Alumnus reaches out to Ohio Wesleyan with new app

By Megan Parker, Transcript Correspondent

An Ohio Wesleyan alumnus developed a smartphone app to promote a nationwide initiative to aid sexual assault victims on college campuses, which in turn has led to major change at OWU.

Jack Zandi is the creator the Reach Out—College Edition app, which provides victims of sexual misconduct with information on how to report the incident, where to get medical care and more.

“Right around [the time of my college graduation], the issue of sexual misconduct on college campuses started to gain traction in terms of media attention, and the topic was becoming increasingly contentious,” Zandi said. “And so it started coming up in our conversations. We identi ed a need

for students to have all this crucial, hard-to-find, often difficult-to-understand information in an easy, intuitive and accessible format.”

The app is supported on campus by Dwayne Todd, vice president of student engagement, and has been supplemented by the work of Josh Lisko, residential life coordinator.

“I work with [Zandi] on the content of the app, making sure that what we have in there is the best information for our stu- dents,” Lisko said. “I’m constantly moni- toring the app to make sure that if there’s things that are meeting our student’s needs, we’re adding those, and if there are things that aren’t meeting our students needs we’re removing those.”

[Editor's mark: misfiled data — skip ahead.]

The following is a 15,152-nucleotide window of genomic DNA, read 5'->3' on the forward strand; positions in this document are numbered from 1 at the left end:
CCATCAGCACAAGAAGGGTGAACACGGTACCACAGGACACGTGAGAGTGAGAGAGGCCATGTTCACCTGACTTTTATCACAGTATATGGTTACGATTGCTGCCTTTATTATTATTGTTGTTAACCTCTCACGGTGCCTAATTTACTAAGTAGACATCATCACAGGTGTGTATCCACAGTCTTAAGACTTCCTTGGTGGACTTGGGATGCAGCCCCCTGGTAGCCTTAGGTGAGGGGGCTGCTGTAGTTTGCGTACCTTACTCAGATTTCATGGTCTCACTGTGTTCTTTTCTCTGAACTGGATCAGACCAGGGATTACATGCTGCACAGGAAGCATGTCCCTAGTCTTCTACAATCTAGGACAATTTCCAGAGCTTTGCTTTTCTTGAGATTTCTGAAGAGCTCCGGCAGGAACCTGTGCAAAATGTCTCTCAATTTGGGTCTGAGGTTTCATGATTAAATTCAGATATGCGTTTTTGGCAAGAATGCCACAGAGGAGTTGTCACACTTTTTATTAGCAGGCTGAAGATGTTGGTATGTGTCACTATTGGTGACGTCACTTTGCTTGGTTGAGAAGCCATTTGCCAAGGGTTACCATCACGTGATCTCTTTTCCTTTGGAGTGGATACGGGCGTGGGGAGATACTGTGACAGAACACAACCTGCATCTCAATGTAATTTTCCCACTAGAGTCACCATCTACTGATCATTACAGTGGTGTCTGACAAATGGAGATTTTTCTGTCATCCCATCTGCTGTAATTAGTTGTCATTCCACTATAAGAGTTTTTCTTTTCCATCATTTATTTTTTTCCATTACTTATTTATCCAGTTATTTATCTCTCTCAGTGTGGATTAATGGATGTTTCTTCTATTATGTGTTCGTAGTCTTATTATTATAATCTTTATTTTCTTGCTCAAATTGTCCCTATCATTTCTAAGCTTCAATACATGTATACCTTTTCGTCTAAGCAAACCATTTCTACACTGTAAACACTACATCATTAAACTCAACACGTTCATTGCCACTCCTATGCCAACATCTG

While the app is still relatively new to OWU, it has sparked a series of initiatives against sexual assault on campus. A new program called Sexual Aggression Free Environment OWU (SAFE OWU) is in the works, and will include a variety of programs to help raise awareness and help victims.

“I think it’s going to be a culture change a few years down the line,” Lisko said. “That’s really what we’re going for, is building a culture of love and respect here at OWU.”

Although Reach Out is only the beginning of these programs, it has already provided a basis for contact information and support systems that are free to access and guarantee anonymity, according the app’s FAQ page.

The app explains that it provides sexual misconduct survivors with a “unique feature [that] will guide a user step-by-step from getting help, to preserving evidence, to getting medical care, to understanding all the reporting options and then finally to healing,” according to the app’s instructions.

“Our company has many goals,” Zandi said. “But to put it simply, we want to help campuses and organizations [create] environments that are safe for everyone, and not just the privileged few.”

The university already has procedures in place for reporting and investigating sexual misconduct, most of which takes place on campus, according to the OWU student handbook. However, the app expands victims’ options by including links to off campus support, legal resources, hotlines and other independent aids.

The app is available to 2,488 colleges across the country and has information specific to each campus, according to Zandi. The app is free to download, is available on any iPhone or Android device and does not require any personal information to use.


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